Wednesday, January 27, 2010

Holding and Cancelling Supports, part 1

Holding and Cancelling Supports, part 1
Submitted by Lu et al. – November 9, 2009

[Following is a reprint of a private e-mail correspondence between Mei-Chen Lu, Ann Hutchinson Guest, Leslie Rottman, and Lucy Venable.]

E-mail #1 - Mei-Chen Lu
October 22, 2009

Rose Anne Thom asked us to clarify the hold sign cancellation rule. Her students asked her why the big hold sign is needed in example a). If neither a step nor a gesture occurs, the hold sign in the left should be valid as shown in b).

My initial instinct is that reader can get confused if the hold sign is only placed in the right support column. Example a) has been the conventional way to retain the weight on both feet to avoid the confusion on which foot holds the weight. However, Rose Anne's students did bring up this interesting topic that is worth of theory discussions.

Do you think a) and b) are the same?

Is my rational of using the big hold sign (to avoid the confusion) correct?

What do you think Ray's idea of applying the release sign in example d)? 

E-mail # 2 - Lucy Venable
October 22, 2009

I wouldn't say that b) is "incorrect". It is just harder to understand/read because you have to look backward to see that you are on two feet. With a) you know right away that you are on two feet - no questions asked. So I say that a and b are the same end result but I prefer a). c) says there is either a specific forward low gesture or a gesture of your choice - any level, any direction, any flexion, etc. This gesture of choice cancels the hold weight for the left foot. In d) I would just release the left foot which would mean to shift my weight a little forward so I was only on the right leg then I would step left on count 3. But if the idea was to keep shifting the weight throughout count 2 then I would write a shift of weight forward. Using just the release sign makes me think this is something special to do like just release the left leg and then shift forward onto the left leg at the last minute, thus making more of the pause.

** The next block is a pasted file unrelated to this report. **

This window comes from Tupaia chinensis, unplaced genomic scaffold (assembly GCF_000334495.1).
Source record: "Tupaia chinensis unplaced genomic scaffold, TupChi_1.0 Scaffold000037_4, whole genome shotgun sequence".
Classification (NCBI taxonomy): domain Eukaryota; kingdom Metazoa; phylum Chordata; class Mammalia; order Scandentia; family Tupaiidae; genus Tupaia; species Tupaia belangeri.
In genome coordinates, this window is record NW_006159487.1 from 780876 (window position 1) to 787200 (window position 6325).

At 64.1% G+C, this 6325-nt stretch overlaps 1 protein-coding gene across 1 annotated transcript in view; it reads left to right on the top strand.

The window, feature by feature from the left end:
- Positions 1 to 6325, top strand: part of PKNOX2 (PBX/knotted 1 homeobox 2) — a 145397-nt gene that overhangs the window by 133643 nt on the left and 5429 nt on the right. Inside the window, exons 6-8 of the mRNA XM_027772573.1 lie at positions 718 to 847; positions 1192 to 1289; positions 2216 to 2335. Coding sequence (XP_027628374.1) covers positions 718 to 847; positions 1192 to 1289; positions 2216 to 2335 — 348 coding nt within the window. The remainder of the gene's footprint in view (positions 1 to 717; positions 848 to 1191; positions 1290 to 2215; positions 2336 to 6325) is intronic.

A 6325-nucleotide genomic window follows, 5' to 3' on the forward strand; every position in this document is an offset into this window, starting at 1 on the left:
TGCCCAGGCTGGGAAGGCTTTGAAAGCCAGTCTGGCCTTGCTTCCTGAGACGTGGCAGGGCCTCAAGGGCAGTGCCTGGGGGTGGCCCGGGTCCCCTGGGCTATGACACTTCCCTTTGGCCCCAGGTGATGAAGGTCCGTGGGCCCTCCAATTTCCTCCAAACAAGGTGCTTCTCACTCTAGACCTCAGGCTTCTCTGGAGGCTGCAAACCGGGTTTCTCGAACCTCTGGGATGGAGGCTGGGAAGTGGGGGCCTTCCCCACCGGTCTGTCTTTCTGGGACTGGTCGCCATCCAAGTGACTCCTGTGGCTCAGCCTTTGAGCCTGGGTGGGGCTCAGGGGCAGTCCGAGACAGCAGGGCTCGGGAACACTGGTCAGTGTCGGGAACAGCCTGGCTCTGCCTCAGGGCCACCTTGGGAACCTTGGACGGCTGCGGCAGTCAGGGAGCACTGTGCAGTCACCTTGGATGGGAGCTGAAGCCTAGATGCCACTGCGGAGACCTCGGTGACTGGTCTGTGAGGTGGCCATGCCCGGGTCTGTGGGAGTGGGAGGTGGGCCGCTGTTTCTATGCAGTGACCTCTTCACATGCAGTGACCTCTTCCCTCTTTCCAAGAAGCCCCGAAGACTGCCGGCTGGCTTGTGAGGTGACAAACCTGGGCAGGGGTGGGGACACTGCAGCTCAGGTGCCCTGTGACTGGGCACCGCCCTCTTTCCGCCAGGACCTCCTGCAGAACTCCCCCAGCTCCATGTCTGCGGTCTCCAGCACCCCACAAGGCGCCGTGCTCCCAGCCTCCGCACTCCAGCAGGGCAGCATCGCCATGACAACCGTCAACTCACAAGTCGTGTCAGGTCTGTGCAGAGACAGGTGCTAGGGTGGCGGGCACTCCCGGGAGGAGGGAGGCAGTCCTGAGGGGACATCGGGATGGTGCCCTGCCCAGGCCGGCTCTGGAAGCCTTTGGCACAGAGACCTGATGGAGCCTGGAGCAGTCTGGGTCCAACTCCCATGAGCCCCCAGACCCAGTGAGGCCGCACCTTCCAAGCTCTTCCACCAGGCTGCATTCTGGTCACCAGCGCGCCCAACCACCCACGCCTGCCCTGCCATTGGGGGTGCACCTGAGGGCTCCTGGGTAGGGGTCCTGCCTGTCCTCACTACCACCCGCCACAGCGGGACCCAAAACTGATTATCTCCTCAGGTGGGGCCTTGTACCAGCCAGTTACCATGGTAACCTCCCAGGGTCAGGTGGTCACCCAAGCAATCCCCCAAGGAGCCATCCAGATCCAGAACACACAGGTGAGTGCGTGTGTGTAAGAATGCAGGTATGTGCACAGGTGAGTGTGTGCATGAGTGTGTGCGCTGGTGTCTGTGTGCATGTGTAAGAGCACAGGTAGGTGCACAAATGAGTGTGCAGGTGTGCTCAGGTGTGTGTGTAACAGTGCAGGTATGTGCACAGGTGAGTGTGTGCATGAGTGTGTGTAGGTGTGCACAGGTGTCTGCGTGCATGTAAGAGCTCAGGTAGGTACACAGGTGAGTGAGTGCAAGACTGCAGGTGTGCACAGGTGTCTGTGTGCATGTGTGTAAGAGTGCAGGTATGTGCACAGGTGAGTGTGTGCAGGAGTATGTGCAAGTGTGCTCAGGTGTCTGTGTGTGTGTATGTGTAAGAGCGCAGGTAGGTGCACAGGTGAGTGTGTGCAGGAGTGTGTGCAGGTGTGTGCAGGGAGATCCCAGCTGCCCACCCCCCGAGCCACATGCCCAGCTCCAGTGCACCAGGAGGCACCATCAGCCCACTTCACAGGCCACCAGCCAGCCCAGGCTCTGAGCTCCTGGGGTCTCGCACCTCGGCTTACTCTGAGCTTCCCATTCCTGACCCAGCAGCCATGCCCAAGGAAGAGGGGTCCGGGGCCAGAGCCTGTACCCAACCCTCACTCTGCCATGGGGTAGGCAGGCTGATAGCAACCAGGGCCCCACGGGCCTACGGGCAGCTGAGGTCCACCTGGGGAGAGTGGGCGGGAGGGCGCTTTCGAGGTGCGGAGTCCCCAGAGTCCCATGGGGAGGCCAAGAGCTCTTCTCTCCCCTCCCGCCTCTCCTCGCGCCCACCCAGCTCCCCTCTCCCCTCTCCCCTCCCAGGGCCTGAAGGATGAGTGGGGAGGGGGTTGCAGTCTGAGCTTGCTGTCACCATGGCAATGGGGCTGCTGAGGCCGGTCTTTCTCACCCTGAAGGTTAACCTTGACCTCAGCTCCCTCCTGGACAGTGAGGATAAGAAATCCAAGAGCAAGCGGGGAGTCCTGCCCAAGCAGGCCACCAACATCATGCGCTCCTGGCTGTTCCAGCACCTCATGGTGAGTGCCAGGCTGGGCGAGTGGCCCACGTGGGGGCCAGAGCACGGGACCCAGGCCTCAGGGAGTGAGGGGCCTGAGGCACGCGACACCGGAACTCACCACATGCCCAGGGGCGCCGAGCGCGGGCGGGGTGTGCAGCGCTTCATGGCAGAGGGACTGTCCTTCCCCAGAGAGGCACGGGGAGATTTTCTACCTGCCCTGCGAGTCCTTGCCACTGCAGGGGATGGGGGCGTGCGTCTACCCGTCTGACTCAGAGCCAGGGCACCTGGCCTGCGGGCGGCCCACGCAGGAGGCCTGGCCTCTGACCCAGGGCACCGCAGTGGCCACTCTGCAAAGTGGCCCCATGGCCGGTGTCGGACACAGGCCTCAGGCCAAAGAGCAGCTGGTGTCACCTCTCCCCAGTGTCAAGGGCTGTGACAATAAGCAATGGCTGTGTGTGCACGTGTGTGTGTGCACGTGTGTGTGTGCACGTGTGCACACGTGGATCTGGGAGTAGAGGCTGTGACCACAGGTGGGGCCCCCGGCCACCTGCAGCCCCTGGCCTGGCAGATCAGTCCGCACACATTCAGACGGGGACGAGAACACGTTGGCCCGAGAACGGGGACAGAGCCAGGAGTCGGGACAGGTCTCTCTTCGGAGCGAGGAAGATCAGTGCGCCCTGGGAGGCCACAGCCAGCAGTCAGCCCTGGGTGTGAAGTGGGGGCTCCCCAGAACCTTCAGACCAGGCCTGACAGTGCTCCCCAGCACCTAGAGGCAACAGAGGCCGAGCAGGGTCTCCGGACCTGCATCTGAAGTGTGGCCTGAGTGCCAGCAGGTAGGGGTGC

Will be interested in what others say.

E-mail #3, Ann Hutchinson Guest
October 22, 2009

Here is my understanding of the questions in hand:

Ex. b) correctly indicates that on count 2 weight is on both legs. Nothing has occurred to cancel the hold sign on the left foot.

Ex.a) visually reinforces this fact; it is not wrong, it could be said to be redundant, but it is visually helpful for the person in doubt.

Ex. c) shows the left leg making a gesture on count 2 before the step on count 3.

Ex. d) states that exactly at the start of count 2 the left foot is picked up enough to clear the floor, this swiftly shifts the weight completely onto the right foot. The release sign shows the moment of release; it could occur slightly later during count 2. If it needs slower timing, then a duration line is needed. I won't go into that here as it is really another topic.

Thank you, Rose Anne, Ray and Mei, I enjoy these brief discussions. When they are short, it is possible to reply to them right away.

Happy Labanotating everyone!

E-mail #4 - Leslie Rottman
October 23, 2009

I agree with Ann and Lucy. The large hold sign is equivalent to two small holds, one in each column. a) and b) are the same but a) is preferable, as already stated. As for Ray's suggestion, I agree with Ann. But, in practice, there will be some sort of leg gesture which I would choose to write. Even if the leg is relaxed and unimportant, the dancer holds it in some specific way. Within the context of a score, it is important to include these details which all add up to "style".

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